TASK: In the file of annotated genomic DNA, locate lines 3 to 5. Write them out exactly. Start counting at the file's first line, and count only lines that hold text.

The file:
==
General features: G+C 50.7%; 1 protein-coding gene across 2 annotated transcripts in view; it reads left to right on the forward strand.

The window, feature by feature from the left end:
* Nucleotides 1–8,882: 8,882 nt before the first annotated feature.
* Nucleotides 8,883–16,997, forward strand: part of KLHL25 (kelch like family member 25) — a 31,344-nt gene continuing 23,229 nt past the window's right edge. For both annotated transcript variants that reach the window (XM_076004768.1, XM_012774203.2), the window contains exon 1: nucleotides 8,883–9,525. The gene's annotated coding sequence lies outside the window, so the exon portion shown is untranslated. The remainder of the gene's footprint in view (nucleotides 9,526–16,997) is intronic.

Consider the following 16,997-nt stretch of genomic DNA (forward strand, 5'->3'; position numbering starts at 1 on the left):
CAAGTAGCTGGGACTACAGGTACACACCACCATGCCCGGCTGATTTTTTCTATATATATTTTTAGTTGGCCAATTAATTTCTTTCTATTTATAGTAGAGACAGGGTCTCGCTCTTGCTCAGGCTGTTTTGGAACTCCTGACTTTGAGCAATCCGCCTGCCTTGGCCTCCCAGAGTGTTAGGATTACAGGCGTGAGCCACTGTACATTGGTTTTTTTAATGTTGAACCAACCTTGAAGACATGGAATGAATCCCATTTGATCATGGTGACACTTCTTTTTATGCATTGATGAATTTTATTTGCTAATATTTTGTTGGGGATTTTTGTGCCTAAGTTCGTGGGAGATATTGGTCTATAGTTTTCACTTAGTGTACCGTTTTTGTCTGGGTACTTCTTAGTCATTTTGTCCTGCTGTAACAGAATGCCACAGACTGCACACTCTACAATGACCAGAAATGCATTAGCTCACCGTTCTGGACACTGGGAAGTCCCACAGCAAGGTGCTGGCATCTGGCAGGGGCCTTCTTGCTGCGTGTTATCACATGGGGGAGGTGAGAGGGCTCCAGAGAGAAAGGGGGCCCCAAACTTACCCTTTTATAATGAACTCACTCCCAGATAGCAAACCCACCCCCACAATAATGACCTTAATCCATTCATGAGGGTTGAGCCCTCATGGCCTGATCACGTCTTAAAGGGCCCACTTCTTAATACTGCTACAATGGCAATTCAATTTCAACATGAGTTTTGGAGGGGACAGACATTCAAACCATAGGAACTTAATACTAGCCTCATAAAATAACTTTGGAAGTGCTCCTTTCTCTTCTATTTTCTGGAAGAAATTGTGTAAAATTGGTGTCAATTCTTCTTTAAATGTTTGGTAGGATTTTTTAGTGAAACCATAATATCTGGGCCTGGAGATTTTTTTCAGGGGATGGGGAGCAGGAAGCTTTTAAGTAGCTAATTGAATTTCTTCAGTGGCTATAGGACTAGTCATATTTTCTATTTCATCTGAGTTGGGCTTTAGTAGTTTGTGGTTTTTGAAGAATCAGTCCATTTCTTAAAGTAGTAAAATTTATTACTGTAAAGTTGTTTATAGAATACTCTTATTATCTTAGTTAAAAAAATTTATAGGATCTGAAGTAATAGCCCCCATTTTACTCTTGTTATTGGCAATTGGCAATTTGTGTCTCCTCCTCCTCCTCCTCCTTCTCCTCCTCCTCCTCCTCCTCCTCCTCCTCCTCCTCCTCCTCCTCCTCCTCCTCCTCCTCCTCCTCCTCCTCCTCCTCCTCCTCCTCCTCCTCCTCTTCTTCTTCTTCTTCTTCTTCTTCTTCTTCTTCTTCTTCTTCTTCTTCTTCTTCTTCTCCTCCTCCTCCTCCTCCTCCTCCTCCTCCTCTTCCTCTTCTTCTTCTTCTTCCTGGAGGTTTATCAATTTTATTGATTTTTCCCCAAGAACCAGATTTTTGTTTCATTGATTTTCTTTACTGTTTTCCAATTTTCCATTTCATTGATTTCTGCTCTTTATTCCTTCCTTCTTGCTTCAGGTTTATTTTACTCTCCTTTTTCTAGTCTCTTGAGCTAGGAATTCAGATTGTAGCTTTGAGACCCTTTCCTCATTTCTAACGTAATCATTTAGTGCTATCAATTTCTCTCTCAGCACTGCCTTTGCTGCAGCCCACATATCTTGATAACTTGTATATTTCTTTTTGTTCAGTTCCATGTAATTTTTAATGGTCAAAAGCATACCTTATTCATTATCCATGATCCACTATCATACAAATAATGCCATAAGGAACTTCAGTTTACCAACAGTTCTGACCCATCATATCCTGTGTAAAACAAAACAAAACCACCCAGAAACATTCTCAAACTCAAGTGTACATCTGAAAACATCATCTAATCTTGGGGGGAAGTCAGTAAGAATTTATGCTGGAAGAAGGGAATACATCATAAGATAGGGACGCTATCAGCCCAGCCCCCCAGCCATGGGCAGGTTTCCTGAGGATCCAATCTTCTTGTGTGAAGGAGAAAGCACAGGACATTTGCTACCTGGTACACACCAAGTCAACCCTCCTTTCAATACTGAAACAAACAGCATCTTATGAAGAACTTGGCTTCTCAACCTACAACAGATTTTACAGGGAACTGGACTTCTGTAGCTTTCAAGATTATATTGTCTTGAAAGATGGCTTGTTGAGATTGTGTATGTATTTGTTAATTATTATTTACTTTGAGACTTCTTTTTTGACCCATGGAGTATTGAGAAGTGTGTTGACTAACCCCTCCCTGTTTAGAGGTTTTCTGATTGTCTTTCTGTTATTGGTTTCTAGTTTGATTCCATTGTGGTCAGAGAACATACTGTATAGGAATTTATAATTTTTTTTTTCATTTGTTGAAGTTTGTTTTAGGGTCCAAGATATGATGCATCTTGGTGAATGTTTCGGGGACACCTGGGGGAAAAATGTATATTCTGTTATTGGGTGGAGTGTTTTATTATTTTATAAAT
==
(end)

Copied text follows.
* Nucleotides 1–8,882: 8,882 nt before the first annotated feature.
* Nucleotides 8,883–16,997, forward strand: part of KLHL25 (kelch like family member 25) — a 31,344-nt gene continuing 23,229 nt past the window's right edge. For both annotated transcript variants that reach the window (XM_076004768.1, XM_012774203.2), the window contains exon 1: nucleotides 8,883–9,525. The gene's annotated coding sequence lies outside the window, so the exon portion shown is untranslated. The remainder of the gene's footprint in view (nucleotides 9,526–16,997) is intronic.

Consider the following 16,997-nt stretch of genomic DNA (forward strand, 5'->3'; position numbering starts at 1 on the left):